They say that Upper Marlboro's courthouse, the congested but forever sleepy crossroads of Prince George's County law and politics, has never seen anything like it, before or since.

The town's one and only downtown street, Main, was jammed that late summer's morning with so many black limousines that, one lawyer remembers, "we all thought it was a Mafia funeral." Inside the courtroom of Judge Charles C. Marbury, hundreds stared and gasped as sealed bids were opened in the sale of the 2,226-acre Belair estate of millionaire William Woodward, who has been shot and killed by his wife - accidentally, the coroner said - at their Long Island mansion.

It was Aug. 27 1957 the day that builder William J. Levitt came into town in one of those limousines and, with a check for $1,750,000, bought the Woodward estate and determined the future of Prince George's County housing.

Early this month, in another ceremony so inconspicious that two weeks passed before a local paper learned of it, the era that, the courthouse criticism went "began with a shotgun in Long Island" ended when William Levitt's old company, long since under different ownership, surrendered its building license to county officials.

The Levitt Housing Corp. agreed to give up its right to work in Prince George's after building inspectors cited more than 2,500 code violations in the 122 homes of Levitt's Northview subdivision, opened in 1976.

Ironically, the company's last, embattled project is adjacent to the community that, 17 years ago, sprouted seemingly overnight from the old Woodward estate under Levitt's guidance: Belair-Bowie.

The contrast between the two communities - and the stories of their respective residents - encapsulizes the rise and downfall of the county's most influential developer.

Two changes of ownership, a court ordered trusteeship and countless tournovers of management separate the Levitt and Sons Inc. of Belair-Bowie from the Levitt Housing Corporation of Northview. But to many observers of the nationally based developer, only one crucial factor made the difference between the phenomenally successful company of the 1960's and the one that lost its building license this month: the presence of William J. Levitt, who sold out of the business in 1968.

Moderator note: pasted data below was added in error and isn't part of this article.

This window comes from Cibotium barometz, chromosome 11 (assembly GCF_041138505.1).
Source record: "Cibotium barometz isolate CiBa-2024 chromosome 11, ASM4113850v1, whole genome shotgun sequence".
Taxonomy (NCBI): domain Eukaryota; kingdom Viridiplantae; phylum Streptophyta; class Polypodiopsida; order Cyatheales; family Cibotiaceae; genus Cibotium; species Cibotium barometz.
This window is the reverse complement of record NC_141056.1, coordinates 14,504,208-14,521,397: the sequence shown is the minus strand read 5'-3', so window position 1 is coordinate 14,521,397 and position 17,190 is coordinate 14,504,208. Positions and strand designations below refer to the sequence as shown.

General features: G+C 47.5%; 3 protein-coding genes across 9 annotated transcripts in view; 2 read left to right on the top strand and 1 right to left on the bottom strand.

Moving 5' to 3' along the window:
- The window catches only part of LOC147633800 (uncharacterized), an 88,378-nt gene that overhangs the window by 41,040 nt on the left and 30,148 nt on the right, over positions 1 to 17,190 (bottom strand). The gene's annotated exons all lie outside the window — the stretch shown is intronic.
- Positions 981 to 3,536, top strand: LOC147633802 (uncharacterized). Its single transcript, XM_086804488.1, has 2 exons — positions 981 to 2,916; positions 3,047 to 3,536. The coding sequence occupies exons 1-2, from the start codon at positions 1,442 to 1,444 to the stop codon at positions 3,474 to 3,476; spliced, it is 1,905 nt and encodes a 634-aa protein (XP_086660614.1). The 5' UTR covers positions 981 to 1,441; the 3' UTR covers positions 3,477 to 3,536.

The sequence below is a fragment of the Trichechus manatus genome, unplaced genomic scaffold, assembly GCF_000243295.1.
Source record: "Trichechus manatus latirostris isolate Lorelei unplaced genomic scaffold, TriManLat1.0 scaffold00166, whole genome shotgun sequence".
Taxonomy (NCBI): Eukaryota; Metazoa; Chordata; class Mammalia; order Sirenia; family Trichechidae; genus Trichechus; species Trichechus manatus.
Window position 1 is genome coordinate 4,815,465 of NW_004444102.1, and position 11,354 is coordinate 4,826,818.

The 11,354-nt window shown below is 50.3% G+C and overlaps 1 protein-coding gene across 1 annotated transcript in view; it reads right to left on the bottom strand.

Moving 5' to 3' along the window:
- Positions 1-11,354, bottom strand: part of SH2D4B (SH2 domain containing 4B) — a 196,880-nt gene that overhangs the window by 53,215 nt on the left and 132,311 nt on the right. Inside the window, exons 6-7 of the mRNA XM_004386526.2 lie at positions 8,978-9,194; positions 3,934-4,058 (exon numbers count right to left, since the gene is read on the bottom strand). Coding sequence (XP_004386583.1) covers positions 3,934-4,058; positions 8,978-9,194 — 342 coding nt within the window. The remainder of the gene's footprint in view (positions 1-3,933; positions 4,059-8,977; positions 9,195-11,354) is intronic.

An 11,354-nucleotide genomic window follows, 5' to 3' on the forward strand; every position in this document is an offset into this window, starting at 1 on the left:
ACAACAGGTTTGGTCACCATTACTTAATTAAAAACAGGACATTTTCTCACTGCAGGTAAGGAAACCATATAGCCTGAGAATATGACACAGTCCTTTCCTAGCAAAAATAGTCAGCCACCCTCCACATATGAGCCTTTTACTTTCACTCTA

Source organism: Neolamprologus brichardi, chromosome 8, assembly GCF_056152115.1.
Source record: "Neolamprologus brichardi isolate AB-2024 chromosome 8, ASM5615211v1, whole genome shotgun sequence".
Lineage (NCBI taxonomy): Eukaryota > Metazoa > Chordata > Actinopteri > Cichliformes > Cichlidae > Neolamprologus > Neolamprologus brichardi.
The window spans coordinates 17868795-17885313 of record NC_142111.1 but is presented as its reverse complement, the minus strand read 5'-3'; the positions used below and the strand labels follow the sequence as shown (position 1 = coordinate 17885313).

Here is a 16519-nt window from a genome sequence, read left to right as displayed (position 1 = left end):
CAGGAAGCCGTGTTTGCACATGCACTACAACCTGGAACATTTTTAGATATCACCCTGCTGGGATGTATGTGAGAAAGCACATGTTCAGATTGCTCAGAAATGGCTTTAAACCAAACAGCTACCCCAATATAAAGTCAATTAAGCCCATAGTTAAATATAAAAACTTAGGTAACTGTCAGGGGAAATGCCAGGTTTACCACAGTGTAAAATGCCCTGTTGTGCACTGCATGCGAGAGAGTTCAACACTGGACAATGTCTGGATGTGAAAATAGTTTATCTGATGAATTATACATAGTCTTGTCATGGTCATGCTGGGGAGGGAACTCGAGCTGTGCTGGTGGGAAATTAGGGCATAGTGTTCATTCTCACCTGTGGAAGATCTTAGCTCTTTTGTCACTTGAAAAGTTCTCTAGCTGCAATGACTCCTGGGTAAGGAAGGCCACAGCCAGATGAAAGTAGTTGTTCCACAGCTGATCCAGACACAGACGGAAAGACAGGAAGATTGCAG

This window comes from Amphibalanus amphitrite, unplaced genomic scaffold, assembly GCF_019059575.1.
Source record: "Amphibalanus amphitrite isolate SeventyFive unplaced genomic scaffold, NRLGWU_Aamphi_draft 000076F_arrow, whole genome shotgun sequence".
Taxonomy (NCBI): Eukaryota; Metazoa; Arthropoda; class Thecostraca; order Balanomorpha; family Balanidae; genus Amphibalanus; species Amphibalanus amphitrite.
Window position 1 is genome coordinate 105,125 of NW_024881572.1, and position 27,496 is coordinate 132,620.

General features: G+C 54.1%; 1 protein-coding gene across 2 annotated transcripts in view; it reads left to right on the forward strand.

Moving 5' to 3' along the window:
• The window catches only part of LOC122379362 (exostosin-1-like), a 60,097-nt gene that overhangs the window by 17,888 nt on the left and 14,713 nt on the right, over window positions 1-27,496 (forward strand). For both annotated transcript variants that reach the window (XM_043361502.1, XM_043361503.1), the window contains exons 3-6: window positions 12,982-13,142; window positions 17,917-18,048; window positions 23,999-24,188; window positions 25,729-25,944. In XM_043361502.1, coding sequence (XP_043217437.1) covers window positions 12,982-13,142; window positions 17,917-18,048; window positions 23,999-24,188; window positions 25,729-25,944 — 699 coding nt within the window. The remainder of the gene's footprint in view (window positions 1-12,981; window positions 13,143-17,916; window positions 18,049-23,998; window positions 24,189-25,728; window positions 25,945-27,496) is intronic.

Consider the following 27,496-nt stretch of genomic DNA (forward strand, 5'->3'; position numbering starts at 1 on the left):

Levitt, the company's founder and developer of the mass-produced middle class slab house, is still described in terms befitting a saint by Bowie residents and county officials, even those who years ago fought him over unpaved streets, indiscreetly placed gas stations and sagging walls in boomtown Bowie.

"He's clearly a genius, a creator, a Michaelangelo of real estate," said Lewis Cassidy, an original resident of Belair. "He could charm the birds out of the trees," said Edward T. Conroy, a state senator and another charter owner in Belair.

"What really makes us mad," said County Councilman Francis B. Francois, a third Belair original "is that people confuse the current Levitt with old company, with Bill Levitt. It's like comparing Chanel No. 5 with Aunt Minnie's Rosewater."

When the residents of the Northview Homeowners' Association recount the miseries of living what they say are sloppily constructed houses, their voices harden with bitterness. But when old members of the Bowie Citizens' Association remember their first year in Levitt houses, their tales of countless squabbles and indignities are touched with a palpable nostalgia.

The first 600 of Levitt's 10,000 homes in Belair-Bowie opened in October 1961, dubbed by suspicious outsiders as "the instant slum." In his hast to sign the houses away, Levitt let hundreds of deficiencies slip by.

"We moved in in mud, because no grass had been planted," remembers Francois. "The streets were awful and he had to lay plywood boards over our lot to make a sidewalk.

"The codes were not well enforced then," Francois said, "and Levitt had a lot of pick-up-off-the-street laborers. The homes looked it - some of them had plumbing installed without joints, and the place would be flooed the first time anyone took shower."

"At the end of the first year, the production hadn't been as far as Levitt had committed himself to and we had to move lots of people in quick," remembers Ken Adelberg, who was Levitt's executive engineer in the area. "We had to go back and make one hell of a lot of repairs."

What apparently endeared Levitt to the community was his determination to treat his customers fairly. After the first residents were settled in Bowie, Levitt allocated $500 per home for repairs, and no code violation was neglected.